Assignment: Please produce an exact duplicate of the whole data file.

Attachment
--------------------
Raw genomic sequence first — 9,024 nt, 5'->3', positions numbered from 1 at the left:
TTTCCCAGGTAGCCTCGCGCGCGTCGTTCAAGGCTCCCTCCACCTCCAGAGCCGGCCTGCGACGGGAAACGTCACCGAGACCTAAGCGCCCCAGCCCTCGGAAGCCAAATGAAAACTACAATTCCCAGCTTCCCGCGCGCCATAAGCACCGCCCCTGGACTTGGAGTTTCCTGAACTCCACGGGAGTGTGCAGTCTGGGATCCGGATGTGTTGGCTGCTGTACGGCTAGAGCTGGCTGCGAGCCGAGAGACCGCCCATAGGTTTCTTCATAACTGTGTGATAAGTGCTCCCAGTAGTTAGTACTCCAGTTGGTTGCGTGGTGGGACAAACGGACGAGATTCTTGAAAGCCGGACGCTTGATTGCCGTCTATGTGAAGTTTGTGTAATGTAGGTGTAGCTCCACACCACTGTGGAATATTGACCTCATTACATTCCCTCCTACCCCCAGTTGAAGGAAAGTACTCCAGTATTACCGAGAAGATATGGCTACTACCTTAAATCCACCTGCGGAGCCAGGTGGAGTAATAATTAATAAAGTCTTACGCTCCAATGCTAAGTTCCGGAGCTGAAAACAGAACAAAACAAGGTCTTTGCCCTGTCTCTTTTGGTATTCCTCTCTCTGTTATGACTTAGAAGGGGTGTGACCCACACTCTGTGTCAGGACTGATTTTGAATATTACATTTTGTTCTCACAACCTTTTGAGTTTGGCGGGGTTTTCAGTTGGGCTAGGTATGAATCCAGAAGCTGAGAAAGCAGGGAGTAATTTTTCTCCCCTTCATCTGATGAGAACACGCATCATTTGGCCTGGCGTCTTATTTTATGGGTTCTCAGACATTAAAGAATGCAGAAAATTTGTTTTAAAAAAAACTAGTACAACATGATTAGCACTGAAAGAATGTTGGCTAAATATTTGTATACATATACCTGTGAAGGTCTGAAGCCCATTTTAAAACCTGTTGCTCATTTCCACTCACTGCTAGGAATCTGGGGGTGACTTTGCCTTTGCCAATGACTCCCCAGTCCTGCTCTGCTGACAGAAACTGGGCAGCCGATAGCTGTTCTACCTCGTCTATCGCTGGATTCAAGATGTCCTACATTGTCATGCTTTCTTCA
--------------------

Raw genomic sequence first — 9,024 nt, 5'->3', positions numbered from 1 at the left:
TTTCCCAGGTAGCCTCGCGCGCGTCGTTCAAGGCTCCCTCCACCTCCAGAGCCGGCCTGCGACGGGAAACGTCACCGAGACCTAAGCGCCCCAGCCCTCGGAAGCCAAATGAAAACTACAATTCCCAGCTTCCCGCGCGCCATAAGCACCGCCCCTGGACTTGGAGTTTCCTGAACTCCACGGGAGTGTGCAGTCTGGGATCCGGATGTGTTGGCTGCTGTACGGCTAGAGCTGGCTGCGAGCCGAGAGACCGCCCATAGGTTTCTTCATAACTGTGTGATAAGTGCTCCCAGTAGTTAGTACTCCAGTTGGTTGCGTGGTGGGACAAACGGACGAGATTCTTGAAAGCCGGACGCTTGATTGCCGTCTATGTGAAGTTTGTGTAATGTAGGTGTAGCTCCACACCACTGTGGAATATTGACCTCATTACATTCCCTCCTACCCCCAGTTGAAGGAAAGTACTCCAGTATTACCGAGAAGATATGGCTACTACCTTAAATCCACCTGCGGAGCCAGGTGGAGTAATAATTAATAAAGTCTTACGCTCCAATGCTAAGTTCCGGAGCTGAAAACAGAACAAAACAAGGTCTTTGCCCTGTCTCTTTTGGTATTCCTCTCTCTGTTATGACTTAGAAGGGGTGTGACCCACACTCTGTGTCAGGACTGATTTTGAATATTACATTTTGTTCTCACAACCTTTTGAGTTTGGCGGGGTTTTCAGTTGGGCTAGGTATGAATCCAGAAGCTGAGAAAGCAGGGAGTAATTTTTCTCCCCTTCATCTGATGAGAACACGCATCATTTGGCCTGGCGTCTTATTTTATGGGTTCTCAGACATTAAAGAATGCAGAAAATTTGTTTTAAAAAAAACTAGTACAACATGATTAGCACTGAAAGAATGTTGGCTAAATATTTGTATACATATACCTGTGAAGGTCTGAAGCCCATTTTAAAACCTGTTGCTCATTTCCACTCACTGCTAGGAATCTGGGGGTGACTTTGCCTTTGCCAATGACTCCCCAGTCCTGCTCTGCTGACAGAAACTGGGCAGCCGATAGCTGTTCTACCTCGTCTATCGCTGGATTCAAGATGTCCTACATTGTCATGCTTTCTTCA